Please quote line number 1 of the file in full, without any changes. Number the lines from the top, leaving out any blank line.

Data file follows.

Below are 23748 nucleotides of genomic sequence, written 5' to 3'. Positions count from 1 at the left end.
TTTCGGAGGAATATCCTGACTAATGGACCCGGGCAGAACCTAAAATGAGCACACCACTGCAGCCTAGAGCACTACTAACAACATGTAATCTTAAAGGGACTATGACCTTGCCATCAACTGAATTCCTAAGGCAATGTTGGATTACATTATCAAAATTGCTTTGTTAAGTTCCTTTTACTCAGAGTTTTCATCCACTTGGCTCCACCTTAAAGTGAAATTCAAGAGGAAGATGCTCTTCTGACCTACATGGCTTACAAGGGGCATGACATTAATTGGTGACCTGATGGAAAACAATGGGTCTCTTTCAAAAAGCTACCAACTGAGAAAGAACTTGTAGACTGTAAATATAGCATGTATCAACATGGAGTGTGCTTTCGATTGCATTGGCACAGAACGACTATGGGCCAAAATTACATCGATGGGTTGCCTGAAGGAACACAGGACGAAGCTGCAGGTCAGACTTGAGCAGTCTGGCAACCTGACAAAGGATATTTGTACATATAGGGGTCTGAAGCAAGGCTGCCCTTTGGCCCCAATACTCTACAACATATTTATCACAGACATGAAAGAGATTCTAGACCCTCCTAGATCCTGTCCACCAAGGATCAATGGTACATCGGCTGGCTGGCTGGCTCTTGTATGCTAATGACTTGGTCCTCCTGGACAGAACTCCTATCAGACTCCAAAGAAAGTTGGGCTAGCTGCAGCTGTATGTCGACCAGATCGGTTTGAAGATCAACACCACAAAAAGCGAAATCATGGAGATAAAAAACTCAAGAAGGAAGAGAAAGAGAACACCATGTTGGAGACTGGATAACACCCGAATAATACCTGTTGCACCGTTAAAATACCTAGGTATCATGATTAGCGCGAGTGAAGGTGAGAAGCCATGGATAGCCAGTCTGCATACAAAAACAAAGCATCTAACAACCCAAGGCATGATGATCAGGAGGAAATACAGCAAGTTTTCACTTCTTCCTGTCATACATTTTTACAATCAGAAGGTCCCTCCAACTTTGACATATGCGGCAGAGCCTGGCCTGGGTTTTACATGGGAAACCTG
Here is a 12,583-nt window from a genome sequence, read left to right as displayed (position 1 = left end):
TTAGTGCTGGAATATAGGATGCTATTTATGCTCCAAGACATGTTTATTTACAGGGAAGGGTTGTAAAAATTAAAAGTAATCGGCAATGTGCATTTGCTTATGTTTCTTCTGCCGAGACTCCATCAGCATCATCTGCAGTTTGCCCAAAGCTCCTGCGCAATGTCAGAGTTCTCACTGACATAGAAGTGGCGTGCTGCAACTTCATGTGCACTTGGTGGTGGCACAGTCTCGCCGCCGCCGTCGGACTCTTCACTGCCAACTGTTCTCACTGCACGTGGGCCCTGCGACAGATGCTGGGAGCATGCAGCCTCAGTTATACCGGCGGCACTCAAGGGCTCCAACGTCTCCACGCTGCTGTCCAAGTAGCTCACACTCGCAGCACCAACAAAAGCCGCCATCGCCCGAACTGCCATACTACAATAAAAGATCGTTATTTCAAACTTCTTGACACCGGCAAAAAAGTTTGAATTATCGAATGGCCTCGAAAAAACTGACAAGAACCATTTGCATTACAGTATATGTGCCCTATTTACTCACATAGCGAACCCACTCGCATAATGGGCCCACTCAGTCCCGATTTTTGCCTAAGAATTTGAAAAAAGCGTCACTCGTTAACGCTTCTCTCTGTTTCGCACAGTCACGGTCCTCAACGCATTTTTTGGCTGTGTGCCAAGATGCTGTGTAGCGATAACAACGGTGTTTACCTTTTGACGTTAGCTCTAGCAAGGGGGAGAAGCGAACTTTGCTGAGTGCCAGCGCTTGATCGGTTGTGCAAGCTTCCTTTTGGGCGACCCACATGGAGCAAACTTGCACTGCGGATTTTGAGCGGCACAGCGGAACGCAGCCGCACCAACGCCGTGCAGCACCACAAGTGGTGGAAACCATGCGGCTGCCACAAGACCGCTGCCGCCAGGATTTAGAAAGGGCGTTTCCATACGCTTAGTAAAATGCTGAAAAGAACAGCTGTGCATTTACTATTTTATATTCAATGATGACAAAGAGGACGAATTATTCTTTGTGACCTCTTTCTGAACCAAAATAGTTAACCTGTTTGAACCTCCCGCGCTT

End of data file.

Below are 23748 nucleotides of genomic sequence, written 5' to 3'. Positions count from 1 at the left end.